President Obama has trumpeted Saturday's U.N. Security Council decision to refer Moammar Gadhafi to the International Criminal Court (ICC) for prosecution. Although Gadhafi deserves punishment, the ICC will not accomplish it. Invoking this marginal organization as an instrument of justice is simply an abdication of responsibility. It pretends to an address an international crisis while actually doing the opposite.
The ICC is one of the world's most illegitimate multilateral institutions. The court's vast prosecutorial authority is unaccountable to any democratic polity. Americans rejected this approach at our founding, separating the prosecutorial and judicial powers and placing the prosecutors under elected executive branch officials to ensure accountability and legitimacy. The Bush administration wisely reversed the Clinton administration's endorsement of the ICC by "unsigning" its foundational treaty in 2002. It then secured more than 100 bilateral agreements to prevent U.S. citizens from being transferred into ICC custody.
To date, the ICC has been weak and ineffective, essentially acting as a European court for African miscreants. Nonetheless, its prosecutor is an international version of our own post-Watergate "independent counsel" model. Based on the execrable record of these prosecutors, the U.S. Congress, with broad bipartisan support, allowed the law authorizing the appointment of these counsels to sunset in 1999, although there has been sporadic resort to such procedures since.
Under whatever guise, the independent-counsel approach has led to gross miscarriages of justice, such as Patrick Fitzgerald's 2003-07 investigation of how Valerie Plame's CIA employment became public. In that case, one target, Scooter Libby, was pursued into the ground while others more culpable were allowed to emerge unscathed.
Champions of the ICC theorize it will deter future crimes. Reality proves otherwise. The court has been operational since 2002, so the most persuasive evidence is that almost 10 years after the court's inception, Gadhafi was sufficiently unimpressed that he is doing what comes naturally for terrorists and dictators. History is full of cases where even military force or the threat of retaliation failed to deter aggression or gross criminality. If the West is not prepared to use cold steel against Gadhafi, why should he or any future barbarian worry about the ICC?
The plain if deeply unpleasant fact is that history's hard men are not deterrable by the flimsy threat of eventual prosecution. This underlines why the court itself is so otherworldly. It does not operate in a civil society of shared values and history, but in the chaotic, often brutal realm of international politics. Resorting to the ICC cannot change matters of international politics and power into matters of law.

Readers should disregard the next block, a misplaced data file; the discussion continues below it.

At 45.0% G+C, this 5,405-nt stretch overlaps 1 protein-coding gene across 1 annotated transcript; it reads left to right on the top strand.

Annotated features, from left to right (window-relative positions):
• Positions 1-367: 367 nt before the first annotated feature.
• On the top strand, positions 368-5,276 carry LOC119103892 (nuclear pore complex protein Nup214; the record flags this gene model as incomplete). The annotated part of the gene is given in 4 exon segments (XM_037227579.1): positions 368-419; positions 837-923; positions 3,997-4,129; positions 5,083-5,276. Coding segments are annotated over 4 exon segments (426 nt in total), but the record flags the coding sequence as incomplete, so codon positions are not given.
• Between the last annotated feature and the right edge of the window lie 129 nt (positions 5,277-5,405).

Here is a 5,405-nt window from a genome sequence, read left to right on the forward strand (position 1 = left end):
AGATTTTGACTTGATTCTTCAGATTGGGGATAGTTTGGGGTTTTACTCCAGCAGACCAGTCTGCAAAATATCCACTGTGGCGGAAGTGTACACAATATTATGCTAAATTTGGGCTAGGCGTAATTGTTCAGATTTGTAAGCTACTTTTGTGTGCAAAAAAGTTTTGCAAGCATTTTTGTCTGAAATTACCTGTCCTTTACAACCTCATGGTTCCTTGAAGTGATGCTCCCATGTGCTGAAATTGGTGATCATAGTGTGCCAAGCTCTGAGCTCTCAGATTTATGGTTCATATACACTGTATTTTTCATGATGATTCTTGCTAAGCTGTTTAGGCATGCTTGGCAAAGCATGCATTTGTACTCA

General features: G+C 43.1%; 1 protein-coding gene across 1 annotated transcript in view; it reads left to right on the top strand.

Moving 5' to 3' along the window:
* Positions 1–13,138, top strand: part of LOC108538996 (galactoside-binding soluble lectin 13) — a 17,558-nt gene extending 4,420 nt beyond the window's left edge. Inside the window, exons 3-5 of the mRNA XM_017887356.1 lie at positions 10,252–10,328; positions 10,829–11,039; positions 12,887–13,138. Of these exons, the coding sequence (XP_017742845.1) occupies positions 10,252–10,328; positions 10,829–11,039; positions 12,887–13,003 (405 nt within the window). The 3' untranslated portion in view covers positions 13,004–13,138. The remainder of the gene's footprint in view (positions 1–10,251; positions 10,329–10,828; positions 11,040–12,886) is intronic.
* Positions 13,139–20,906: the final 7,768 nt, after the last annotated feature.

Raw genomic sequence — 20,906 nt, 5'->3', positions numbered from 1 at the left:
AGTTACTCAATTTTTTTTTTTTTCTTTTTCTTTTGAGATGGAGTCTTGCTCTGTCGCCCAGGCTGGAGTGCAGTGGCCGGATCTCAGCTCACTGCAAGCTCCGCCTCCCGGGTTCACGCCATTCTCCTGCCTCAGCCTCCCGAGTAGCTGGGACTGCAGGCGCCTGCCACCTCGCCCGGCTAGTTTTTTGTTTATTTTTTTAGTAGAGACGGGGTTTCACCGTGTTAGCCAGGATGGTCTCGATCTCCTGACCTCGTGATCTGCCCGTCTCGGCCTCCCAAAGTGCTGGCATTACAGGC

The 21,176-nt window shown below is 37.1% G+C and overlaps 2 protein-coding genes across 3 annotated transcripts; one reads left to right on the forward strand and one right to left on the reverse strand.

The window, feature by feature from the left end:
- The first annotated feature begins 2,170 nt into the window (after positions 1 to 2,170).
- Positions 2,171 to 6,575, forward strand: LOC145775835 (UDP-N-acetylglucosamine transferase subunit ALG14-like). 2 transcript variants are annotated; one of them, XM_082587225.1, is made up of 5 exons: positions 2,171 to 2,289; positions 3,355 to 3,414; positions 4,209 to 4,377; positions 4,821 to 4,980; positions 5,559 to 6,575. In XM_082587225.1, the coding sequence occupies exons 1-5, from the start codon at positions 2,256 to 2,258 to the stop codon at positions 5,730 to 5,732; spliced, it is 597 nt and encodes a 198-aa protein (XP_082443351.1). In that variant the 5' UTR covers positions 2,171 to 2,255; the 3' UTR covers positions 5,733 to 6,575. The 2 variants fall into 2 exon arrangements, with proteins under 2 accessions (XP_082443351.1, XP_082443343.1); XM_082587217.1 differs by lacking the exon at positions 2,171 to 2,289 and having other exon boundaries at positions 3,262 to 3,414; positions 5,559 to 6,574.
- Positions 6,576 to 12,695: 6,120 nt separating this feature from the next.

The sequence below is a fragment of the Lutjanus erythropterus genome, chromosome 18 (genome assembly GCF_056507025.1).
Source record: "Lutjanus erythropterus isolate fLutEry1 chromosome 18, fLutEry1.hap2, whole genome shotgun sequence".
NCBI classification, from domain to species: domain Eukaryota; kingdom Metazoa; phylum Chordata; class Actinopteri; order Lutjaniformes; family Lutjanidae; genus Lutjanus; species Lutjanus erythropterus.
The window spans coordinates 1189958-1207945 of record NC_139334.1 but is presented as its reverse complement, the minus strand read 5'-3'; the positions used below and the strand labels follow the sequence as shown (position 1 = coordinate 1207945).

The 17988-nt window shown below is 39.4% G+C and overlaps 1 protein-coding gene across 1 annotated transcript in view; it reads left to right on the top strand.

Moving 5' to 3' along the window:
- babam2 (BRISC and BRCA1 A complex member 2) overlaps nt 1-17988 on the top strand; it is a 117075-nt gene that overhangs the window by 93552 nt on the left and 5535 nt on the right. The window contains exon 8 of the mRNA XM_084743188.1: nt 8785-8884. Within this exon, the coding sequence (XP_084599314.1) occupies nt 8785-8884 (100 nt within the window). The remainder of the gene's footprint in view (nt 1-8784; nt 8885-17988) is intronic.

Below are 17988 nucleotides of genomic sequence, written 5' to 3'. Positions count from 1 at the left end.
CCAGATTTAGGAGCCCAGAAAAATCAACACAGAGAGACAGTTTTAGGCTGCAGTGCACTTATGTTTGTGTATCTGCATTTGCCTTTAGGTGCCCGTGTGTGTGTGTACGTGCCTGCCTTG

A new Libyan government should be responsible for dealing with Gadhafi's atrocities. Every crime he is responsible for, from the terrorist bomb that destroyed Pan Am Flight 103 over Lockerbie, Scotland, in 1988, to his current street massacres, has been done in the name of the Libyan people. They are the ones who should judge Gadhafi, as Iraqis did with Saddam Hussein.
Gadhafi's fate will raise hard questions for any successor Libyan government. But it is entirely appropriate that it be Libyans who confront and decide such issues and bear the consequences, good and bad, of determining how to dispense justice to him. Political maturation for Libya's citizens, as for those of any country, will not come from outsiders making judgments for them, but from them making their own decisions and living with the results.
Obviously, Libya is in no condition today to deal with Gadhafi and his cohorts. But if he and his key aides survive the current violence, they can be incarcerated and tried later, with international assistance to new Libyan authorities if appropriate. Immediate logistical difficulties do not justify shifting the moral and political responsibility of dealing with Gadhafi away from his countrymen to remote international bureaucrats.
Mr. Obama's ready embrace of the International Criminal Court exemplifies his infatuation with handling threats to international peace and security as though they were simply local street crimes. It also reflects his overall approach to international affairs: a passive, legalistic America, deferring to international bodies, content to be one of 15 Security Council members rather than leading from the front.
John Bolton is a Senior Fellow at AEI.